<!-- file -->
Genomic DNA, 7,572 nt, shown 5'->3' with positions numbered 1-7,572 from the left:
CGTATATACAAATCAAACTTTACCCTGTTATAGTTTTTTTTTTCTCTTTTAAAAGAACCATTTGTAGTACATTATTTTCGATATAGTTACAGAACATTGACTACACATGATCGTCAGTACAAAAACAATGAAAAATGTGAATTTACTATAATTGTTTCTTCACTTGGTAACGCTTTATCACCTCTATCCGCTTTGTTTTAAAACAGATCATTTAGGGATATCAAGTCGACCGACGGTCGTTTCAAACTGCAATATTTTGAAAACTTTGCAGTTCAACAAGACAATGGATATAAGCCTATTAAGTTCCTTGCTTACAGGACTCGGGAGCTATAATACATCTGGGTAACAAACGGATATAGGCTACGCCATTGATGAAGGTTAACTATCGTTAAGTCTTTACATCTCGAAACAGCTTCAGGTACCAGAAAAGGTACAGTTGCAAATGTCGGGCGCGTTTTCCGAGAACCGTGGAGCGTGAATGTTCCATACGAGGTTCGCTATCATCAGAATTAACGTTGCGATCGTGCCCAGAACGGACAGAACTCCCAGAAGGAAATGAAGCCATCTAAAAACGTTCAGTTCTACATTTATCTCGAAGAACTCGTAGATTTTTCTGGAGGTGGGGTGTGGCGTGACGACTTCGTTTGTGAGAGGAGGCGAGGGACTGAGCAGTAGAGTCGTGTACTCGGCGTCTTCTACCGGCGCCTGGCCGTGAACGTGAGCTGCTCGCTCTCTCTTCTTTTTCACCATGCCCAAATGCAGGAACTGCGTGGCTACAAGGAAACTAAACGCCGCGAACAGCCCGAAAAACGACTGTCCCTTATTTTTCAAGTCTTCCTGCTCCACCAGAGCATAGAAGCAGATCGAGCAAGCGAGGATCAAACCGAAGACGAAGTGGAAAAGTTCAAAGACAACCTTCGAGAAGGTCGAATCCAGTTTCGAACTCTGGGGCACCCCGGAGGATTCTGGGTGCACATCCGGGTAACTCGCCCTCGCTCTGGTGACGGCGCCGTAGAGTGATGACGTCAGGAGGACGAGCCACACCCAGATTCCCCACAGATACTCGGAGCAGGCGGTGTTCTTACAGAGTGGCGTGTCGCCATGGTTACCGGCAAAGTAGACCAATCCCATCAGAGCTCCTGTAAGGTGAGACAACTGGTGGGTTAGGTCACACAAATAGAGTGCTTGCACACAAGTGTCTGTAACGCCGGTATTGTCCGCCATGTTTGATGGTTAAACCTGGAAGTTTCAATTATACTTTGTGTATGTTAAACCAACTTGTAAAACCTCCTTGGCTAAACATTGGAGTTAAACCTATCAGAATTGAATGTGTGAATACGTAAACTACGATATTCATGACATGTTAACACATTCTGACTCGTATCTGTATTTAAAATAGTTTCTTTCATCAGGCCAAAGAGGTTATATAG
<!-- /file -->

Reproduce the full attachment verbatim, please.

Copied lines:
Genomic DNA, 7,572 nt, shown 5'->3' with positions numbered 1-7,572 from the left:
CGTATATACAAATCAAACTTTACCCTGTTATAGTTTTTTTTTTCTCTTTTAAAAGAACCATTTGTAGTACATTATTTTCGATATAGTTACAGAACATTGACTACACATGATCGTCAGTACAAAAACAATGAAAAATGTGAATTTACTATAATTGTTTCTTCACTTGGTAACGCTTTATCACCTCTATCCGCTTTGTTTTAAAACAGATCATTTAGGGATATCAAGTCGACCGACGGTCGTTTCAAACTGCAATATTTTGAAAACTTTGCAGTTCAACAAGACAATGGATATAAGCCTATTAAGTTCCTTGCTTACAGGACTCGGGAGCTATAATACATCTGGGTAACAAACGGATATAGGCTACGCCATTGATGAAGGTTAACTATCGTTAAGTCTTTACATCTCGAAACAGCTTCAGGTACCAGAAAAGGTACAGTTGCAAATGTCGGGCGCGTTTTCCGAGAACCGTGGAGCGTGAATGTTCCATACGAGGTTCGCTATCATCAGAATTAACGTTGCGATCGTGCCCAGAACGGACAGAACTCCCAGAAGGAAATGAAGCCATCTAAAAACGTTCAGTTCTACATTTATCTCGAAGAACTCGTAGATTTTTCTGGAGGTGGGGTGTGGCGTGACGACTTCGTTTGTGAGAGGAGGCGAGGGACTGAGCAGTAGAGTCGTGTACTCGGCGTCTTCTACCGGCGCCTGGCCGTGAACGTGAGCTGCTCGCTCTCTCTTCTTTTTCACCATGCCCAAATGCAGGAACTGCGTGGCTACAAGGAAACTAAACGCCGCGAACAGCCCGAAAAACGACTGTCCCTTATTTTTCAAGTCTTCCTGCTCCACCAGAGCATAGAAGCAGATCGAGCAAGCGAGGATCAAACCGAAGACGAAGTGGAAAAGTTCAAAGACAACCTTCGAGAAGGTCGAATCCAGTTTCGAACTCTGGGGCACCCCGGAGGATTCTGGGTGCACATCCGGGTAACTCGCCCTCGCTCTGGTGACGGCGCCGTAGAGTGATGACGTCAGGAGGACGAGCCACACCCAGATTCCCCACAGATACTCGGAGCAGGCGGTGTTCTTACAGAGTGGCGTGTCGCCATGGTTACCGGCAAAGTAGACCAATCCCATCAGAGCTCCTGTAAGGTGAGACAACTGGTGGGTTAGGTCACACAAATAGAGTGCTTGCACACAAGTGTCTGTAACGCCGGTATTGTCCGCCATGTTTGATGGTTAAACCTGGAAGTTTCAATTATACTTTGTGTATGTTAAACCAACTTGTAAAACCTCCTTGGCTAAACATTGGAGTTAAACCTATCAGAATTGAATGTGTGAATACGTAAACTACGATATTCATGACATGTTAACACATTCTGACTCGTATCTGTATTTAAAATAGTTTCTTTCATCAGGCCAAAGAGGTTATATAG